White House disputes pessimistic Senate Afghanistan report

The White House said Wednesday that it welcomed a Senate Foreign Relations Committee report critical of U.S. policies in Afghanistan, but it said some of the report's conclusions are wrong.

White House press secretary Jay Carney said that President Obama disagrees with the negative picture portrayed in the report of millions of dollars being wasted on unsustainable investments and nation-building in the country.

The report said that aid being used for projects in area where the Taliban have been cleared could be wasted as those projects or investments might not last after American forces withdraw. It concluded that the U.S. was spending $320 million a month on aid with limited success.

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"It's important to note that Afghanistan has made significant progress," Carney said. "And the presumption that our assistance has contributed little and that Afghanistan has made no progress is just simply wrong. We disagree with that."

Obama is currently considering how many troops to bring home when the drawdown starts next month.

Carney said that "civilian assistance is important, but it represents a small proportion of the overall costs of our mission in Afghanistan."

"But it is an essential component of our critical national security strategy in Afghanistan," Carney said. "And remember, if the goal here is to transition more and more responsibility to the Afghans and the Afghan security forces, it's important that the civilian assistance part of this be effective so that it builds capacity that allows us to do just that."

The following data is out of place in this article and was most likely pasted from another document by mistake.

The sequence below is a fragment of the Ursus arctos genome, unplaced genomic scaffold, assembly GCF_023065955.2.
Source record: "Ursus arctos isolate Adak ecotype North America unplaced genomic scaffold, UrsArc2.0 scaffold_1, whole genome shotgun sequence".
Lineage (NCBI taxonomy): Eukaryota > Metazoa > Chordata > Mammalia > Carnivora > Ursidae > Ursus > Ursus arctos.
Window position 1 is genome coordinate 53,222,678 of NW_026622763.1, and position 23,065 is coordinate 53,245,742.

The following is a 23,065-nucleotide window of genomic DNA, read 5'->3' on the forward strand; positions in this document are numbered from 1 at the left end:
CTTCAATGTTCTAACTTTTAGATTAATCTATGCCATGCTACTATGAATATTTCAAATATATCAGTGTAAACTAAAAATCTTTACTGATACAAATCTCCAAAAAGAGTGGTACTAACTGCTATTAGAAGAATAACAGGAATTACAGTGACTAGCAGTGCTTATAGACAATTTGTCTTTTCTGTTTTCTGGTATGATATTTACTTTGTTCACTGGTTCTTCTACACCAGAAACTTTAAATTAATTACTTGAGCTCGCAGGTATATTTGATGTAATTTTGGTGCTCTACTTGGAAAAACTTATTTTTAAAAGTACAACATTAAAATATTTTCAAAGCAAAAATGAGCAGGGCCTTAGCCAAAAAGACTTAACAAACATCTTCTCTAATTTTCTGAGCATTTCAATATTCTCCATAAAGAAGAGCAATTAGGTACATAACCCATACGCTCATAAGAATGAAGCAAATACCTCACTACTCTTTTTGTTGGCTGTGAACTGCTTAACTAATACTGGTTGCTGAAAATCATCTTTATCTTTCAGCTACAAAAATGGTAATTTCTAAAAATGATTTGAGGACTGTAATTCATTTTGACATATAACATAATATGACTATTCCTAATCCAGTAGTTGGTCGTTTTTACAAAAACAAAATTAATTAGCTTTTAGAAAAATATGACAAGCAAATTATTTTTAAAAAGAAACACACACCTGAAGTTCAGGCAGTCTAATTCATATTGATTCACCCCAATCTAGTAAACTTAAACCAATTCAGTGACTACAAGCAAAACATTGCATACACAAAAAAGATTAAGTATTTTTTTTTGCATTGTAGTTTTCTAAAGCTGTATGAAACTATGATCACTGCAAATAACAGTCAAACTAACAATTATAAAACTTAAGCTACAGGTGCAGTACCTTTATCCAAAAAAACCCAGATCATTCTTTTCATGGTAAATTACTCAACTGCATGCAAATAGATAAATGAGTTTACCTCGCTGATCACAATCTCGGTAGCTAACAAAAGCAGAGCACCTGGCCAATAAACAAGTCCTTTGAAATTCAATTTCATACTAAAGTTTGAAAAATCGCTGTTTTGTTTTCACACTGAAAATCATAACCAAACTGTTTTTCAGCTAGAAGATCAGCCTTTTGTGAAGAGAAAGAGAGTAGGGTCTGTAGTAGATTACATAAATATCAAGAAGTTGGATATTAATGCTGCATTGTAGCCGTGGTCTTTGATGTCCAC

Carney acknowledged that the White House agrees that sustainability is "an issue."


"That's why so many of our efforts are focused on building institutions so that Afghans can sustain the progress that has been made over these last several years," Carney said.

Carney was somewhat dismissive of the report, noting that Obama and his national security team are "very clear-eyed about the challenges in Afghanistan."

"I'm not suggesting that we know everything already, and therefore don't need outside inputs," Carney said. "We obviously do and welcome them, but we're not learning a great deal of information about the challenges that we face in Afghanistan here."

The report comes as Democrats and Republicans are increasingly souring on the costly war now in its 10th year.

Obama spoke with Afghan President Hamid Karzai by secure video conference Wednesday morning for about an hour.

Karzai recently demanded that U.S. and its allies stop Predator drone attacks that have resulted in some civilian casualties.

Carney would not say whether Obama rejected that notion, but he did say the mission in Afghanistan is to disrupt, dismantle and ultimately defeat al Qaeda."

"And we are prosecuting that mission," Carney said.

During the video conference, Obama expressed "sorrow" for the civilians that have been killed.

But, Carney said, "both leaders noted that the Taliban are responsible for the great majority of civilian losses and agreed that every loss of civilian life is a tragedy and undermines our mission that focuses on protecting the population."